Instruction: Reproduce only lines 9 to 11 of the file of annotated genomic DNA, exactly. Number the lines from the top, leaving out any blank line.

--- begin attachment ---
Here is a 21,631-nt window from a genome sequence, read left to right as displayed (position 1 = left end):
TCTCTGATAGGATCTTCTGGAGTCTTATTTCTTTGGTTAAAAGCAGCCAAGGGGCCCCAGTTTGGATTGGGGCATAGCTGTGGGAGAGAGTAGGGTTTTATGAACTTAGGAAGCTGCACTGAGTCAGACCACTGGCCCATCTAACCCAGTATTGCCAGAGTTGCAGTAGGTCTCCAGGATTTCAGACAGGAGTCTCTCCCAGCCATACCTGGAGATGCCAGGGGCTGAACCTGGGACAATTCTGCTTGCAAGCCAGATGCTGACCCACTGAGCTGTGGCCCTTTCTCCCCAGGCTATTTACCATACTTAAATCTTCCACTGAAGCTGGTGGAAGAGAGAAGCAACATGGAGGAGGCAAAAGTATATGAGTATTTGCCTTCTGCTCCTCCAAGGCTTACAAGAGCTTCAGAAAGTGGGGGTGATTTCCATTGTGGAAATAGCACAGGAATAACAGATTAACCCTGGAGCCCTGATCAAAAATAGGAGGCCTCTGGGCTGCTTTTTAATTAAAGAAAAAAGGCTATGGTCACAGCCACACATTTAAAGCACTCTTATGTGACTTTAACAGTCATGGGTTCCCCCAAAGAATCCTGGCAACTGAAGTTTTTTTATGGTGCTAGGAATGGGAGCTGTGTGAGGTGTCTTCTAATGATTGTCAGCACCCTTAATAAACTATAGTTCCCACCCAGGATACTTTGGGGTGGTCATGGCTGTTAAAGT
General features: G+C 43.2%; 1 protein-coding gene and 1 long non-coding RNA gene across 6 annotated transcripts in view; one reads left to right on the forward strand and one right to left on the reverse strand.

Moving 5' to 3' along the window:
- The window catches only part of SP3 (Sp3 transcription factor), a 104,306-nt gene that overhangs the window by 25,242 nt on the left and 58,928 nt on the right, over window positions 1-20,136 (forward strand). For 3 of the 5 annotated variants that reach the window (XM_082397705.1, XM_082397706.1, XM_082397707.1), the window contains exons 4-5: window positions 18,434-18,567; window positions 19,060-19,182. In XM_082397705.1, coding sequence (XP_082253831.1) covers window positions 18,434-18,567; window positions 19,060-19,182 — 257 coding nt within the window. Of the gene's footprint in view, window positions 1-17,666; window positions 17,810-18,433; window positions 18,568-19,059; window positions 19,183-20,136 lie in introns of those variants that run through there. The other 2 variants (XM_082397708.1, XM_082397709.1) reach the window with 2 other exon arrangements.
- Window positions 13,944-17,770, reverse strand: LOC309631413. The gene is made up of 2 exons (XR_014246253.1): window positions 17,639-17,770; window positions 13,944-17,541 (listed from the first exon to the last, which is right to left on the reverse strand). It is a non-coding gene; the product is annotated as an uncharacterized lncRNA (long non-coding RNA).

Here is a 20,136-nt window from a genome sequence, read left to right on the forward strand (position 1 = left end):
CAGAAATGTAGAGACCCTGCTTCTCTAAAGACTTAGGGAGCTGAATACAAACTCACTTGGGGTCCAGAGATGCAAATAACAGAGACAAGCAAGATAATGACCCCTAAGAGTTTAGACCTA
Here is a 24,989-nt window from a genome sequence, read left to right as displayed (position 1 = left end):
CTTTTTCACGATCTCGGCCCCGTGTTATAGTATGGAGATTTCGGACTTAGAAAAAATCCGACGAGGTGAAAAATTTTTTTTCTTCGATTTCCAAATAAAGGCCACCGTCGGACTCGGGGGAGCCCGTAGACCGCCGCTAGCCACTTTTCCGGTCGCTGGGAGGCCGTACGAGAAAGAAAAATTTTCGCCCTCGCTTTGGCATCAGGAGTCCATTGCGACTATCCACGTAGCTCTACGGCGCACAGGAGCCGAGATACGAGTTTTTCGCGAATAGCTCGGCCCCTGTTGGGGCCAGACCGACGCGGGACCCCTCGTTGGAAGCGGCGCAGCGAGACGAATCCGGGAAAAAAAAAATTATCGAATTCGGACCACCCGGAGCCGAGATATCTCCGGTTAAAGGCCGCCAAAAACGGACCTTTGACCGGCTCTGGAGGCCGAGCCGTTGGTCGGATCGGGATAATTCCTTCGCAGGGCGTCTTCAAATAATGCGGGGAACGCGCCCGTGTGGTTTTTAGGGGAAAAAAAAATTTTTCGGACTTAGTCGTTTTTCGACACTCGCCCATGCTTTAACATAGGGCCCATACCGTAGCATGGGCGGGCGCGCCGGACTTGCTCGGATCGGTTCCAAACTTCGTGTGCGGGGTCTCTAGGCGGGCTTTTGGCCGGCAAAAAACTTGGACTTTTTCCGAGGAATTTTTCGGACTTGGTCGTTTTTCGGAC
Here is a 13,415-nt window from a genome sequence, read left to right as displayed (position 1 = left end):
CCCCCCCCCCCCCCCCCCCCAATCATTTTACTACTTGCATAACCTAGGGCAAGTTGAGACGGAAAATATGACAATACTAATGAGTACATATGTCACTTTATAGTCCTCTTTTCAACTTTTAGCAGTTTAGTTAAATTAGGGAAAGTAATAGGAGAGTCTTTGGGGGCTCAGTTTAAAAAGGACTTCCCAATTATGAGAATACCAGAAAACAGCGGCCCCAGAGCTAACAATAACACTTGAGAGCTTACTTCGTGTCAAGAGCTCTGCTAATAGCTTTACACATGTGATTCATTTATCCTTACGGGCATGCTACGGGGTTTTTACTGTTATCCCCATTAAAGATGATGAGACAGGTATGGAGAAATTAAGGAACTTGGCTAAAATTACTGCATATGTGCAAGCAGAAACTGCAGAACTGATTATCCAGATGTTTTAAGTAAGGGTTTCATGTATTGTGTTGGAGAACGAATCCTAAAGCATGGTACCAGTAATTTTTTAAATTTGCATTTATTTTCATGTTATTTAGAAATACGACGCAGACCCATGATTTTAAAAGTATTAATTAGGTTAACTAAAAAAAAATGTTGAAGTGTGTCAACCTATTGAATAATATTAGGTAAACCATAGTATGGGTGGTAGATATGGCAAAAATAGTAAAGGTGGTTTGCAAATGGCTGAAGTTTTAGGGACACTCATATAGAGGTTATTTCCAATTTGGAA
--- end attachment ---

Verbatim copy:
Here is a 24,989-nt window from a genome sequence, read left to right as displayed (position 1 = left end):
CTTTTTCACGATCTCGGCCCCGTGTTATAGTATGGAGATTTCGGACTTAGAAAAAATCCGACGAGGTGAAAAATTTTTTTTCTTCGATTTCCAAATAAAGGCCACCGTCGGACTCGGGGGAGCCCGTAGACCGCCGCTAGCCACTTTTCCGGTCGCTGGGAGGCCGTACGAGAAAGAAAAATTTTCGCCCTCGCTTTGGCATCAGGAGTCCATTGCGACTATCCACGTAGCTCTACGGCGCACAGGAGCCGAGATACGAGTTTTTCGCGAATAGCTCGGCCCCTGTTGGGGCCAGACCGACGCGGGACCCCTCGTTGGAAGCGGCGCAGCGAGACGAATCCGGGAAAAAAAAAATTATCGAATTCGGACCACCCGGAGCCGAGATATCTCCGGTTAAAGGCCGCCAAAAACGGACCTTTGACCGGCTCTGGAGGCCGAGCCGTTGGTCGGATCGGGATAATTCCTTCGCAGGGCGTCTTCAAATAATGCGGGGAACGCGCCCGTGTGGTTTTTAGGGGAAAAAAAAATTTTTCGGACTTAGTCGTTTTTCGACACTCGCCCATGCTTTAACATAGGGCCCATACCGTAGCATGGGCGGGCGCGCCGGACTTGCTCGGATCGGTTCCAAACTTCGTGTGCGGGGTCTCTAGGCGGGCTTTTGGCCGGCAAAAAACTTGGACTTTTTCCGAGGAATTTTTCGGACTTGGTCGTTTTTCGGAC
Here is a 13,415-nt window from a genome sequence, read left to right as displayed (position 1 = left end):